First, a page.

Well, *I* wasn't going to fall in THAT trap.  No, not me.  Sure, I didn't plan my layout in the traditional sense, using drafting paper or even track planning software.  I took what I think is a better approach: I did my track planning full-size, on the floor:

This is where Middletown would end up.  Once I discovered that a train would fit - and look "right" - I knew my layout concept would work.  Fitting Middletown was my biggest challenge; now that that was "solved" I'd just work out from there.

So for the past months, I've been pretty smug & self-satisfied happy with how the layout has turned out. Since I followed the prototype track arrangements so well, the layout has operated - not surprisingly - just like the prototype. But a true model railroad - especially one you want to use as a time machine of sorts - includes much more than just track.  It has to include buildings & scenery too....

Pieter was over for Train Time Tuesday last week and (shame on me) I didn't have anything really pressing or ready to work on.  So I used him as a sounding board to explore "next steps" in my layout construction which, now that the track is down and the ops sessions have gone so well, are buildings & scenery - specifically in Wethersfield.

Every time I imagine Wethersfield, I envision the Ballantine's beer distributor, Wethersfield Lumber, the station, Gra-Rock Bottling, Valley Coal.  Everything fits - in my mind.  Unfortunately, it looks like I've made the same old rookie mistake - just at a later point in the layout construction process.  I'm modeling in HO scale, but my imaginary buildings - the ones that all fit "no problem" on my layout - are apparently N scale or, worse, Z scale.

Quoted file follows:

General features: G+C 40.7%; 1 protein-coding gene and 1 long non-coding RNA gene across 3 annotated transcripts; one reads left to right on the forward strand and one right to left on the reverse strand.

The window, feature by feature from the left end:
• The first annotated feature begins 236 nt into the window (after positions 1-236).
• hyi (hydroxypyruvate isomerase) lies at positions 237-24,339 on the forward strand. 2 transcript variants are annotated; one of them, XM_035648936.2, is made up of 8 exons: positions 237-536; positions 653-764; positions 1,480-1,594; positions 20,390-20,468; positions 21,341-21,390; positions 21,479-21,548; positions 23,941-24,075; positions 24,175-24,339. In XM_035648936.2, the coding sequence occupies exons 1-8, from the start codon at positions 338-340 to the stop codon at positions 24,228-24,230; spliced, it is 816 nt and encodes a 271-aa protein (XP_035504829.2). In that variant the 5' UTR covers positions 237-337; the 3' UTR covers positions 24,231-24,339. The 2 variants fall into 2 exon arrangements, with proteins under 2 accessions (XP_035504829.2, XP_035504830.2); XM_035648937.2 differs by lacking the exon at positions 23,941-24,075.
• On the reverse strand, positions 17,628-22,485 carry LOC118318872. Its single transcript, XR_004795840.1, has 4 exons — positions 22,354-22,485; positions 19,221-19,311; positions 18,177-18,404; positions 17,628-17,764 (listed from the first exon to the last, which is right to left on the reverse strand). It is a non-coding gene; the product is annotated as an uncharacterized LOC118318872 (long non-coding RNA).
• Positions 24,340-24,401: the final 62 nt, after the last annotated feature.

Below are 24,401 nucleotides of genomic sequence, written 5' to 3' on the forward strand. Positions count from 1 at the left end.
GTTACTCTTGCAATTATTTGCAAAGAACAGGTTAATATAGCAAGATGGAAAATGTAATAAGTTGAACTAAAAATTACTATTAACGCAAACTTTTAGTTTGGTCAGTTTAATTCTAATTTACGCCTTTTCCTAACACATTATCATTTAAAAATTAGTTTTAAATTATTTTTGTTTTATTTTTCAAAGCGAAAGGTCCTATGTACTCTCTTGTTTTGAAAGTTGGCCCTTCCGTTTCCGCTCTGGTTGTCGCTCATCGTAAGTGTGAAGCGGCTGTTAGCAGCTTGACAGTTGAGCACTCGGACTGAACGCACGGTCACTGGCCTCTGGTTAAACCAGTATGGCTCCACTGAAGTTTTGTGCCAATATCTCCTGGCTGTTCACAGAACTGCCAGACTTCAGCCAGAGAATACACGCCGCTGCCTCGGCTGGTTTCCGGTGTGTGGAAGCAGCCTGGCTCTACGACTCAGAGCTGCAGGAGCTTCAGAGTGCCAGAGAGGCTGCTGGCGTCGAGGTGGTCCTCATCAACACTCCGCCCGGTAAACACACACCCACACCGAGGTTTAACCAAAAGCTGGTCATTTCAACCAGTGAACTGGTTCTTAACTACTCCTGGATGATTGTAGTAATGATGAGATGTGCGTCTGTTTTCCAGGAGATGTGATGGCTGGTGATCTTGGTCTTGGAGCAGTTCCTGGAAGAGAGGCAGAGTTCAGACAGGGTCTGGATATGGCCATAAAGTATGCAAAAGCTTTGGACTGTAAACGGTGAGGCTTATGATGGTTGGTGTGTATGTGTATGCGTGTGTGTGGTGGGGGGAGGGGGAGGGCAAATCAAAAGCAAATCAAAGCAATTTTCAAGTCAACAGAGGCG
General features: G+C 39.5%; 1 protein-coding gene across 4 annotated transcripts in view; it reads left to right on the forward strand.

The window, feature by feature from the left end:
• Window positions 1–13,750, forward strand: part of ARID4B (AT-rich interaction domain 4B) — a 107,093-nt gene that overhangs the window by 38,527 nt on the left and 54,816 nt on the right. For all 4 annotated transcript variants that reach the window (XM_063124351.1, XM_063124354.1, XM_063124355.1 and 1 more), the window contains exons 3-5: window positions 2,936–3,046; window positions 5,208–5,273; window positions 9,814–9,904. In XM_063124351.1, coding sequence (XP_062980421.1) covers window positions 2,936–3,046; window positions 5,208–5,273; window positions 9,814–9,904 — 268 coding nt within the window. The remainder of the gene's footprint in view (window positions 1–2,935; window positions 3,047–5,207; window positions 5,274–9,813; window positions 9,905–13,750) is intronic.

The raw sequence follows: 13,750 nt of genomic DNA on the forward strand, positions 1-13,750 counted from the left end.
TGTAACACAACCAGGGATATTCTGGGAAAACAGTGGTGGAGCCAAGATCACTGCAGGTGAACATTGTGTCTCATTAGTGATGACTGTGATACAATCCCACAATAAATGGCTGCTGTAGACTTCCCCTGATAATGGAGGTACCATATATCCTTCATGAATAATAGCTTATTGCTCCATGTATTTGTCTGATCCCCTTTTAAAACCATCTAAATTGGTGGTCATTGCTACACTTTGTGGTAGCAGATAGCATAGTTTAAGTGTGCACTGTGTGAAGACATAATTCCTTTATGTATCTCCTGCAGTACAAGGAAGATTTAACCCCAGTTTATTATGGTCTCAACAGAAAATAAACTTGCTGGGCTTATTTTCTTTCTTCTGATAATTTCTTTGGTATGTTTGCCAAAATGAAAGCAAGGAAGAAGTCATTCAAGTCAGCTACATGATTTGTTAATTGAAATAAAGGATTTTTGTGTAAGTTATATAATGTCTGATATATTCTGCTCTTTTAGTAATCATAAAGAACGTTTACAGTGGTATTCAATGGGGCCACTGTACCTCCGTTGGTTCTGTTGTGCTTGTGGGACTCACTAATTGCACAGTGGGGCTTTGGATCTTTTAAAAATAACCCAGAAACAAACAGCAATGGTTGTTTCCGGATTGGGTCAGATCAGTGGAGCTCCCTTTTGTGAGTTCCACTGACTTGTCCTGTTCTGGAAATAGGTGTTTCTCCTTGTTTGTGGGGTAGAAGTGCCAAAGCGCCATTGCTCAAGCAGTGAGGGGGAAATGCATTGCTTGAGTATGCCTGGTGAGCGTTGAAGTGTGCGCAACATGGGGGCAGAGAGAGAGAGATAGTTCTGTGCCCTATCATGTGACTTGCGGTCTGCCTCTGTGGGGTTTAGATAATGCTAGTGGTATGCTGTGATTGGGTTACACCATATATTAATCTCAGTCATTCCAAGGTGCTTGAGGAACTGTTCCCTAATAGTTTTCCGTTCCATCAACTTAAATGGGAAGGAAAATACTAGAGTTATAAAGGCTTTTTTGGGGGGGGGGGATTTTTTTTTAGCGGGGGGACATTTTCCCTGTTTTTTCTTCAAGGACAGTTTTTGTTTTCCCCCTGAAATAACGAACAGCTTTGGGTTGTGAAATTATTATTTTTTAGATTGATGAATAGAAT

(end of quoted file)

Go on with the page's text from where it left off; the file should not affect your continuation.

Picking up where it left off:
I did a pretty good job of planning the track layout, but my lack of planning for structures and scenery is becoming painfully apparent now.  I've never gotten a layout past the benchwork & track stage.  I wonder if this "N scale thinking" is one of the reasons why.  Usually, once I discover that my imagination is so constrained by my space, I become frustrated and start over.

Well, I've come too far to rip everything out and start over.  The track plan itself is sound, as attested by the successful & prototypical operating sessions.  And even if I did rip everything out and redid it, I can't imagine doing it much differently, considering my space and what all I want to include.  I guess I could eliminate Cromwell, but that doesn't get me much.  I could move Middletown yard further south and thereby expand it, but my problem isn't too little track - it's too little space for the buildings/structures/industries I need.

So since I can't retreat, I must advance - full speed ahead.  I'll have to develop some good selective-compression skills pretty quickly and start getting better - much better - at what I consider the real "art" of model railroading: the ability to capture the essence of a prototype scene, it's essential elements, when you have only a fraction of the space in which to do it.

If the result of my effort conveys the prototype faithfully enough so that people recognize it for what it's supposed to be, then I know I'll have succeeded.  Otherwise, like any other rookie, I'll just have to "try, try again" until I get it right.

Wednesday, December 11, 2013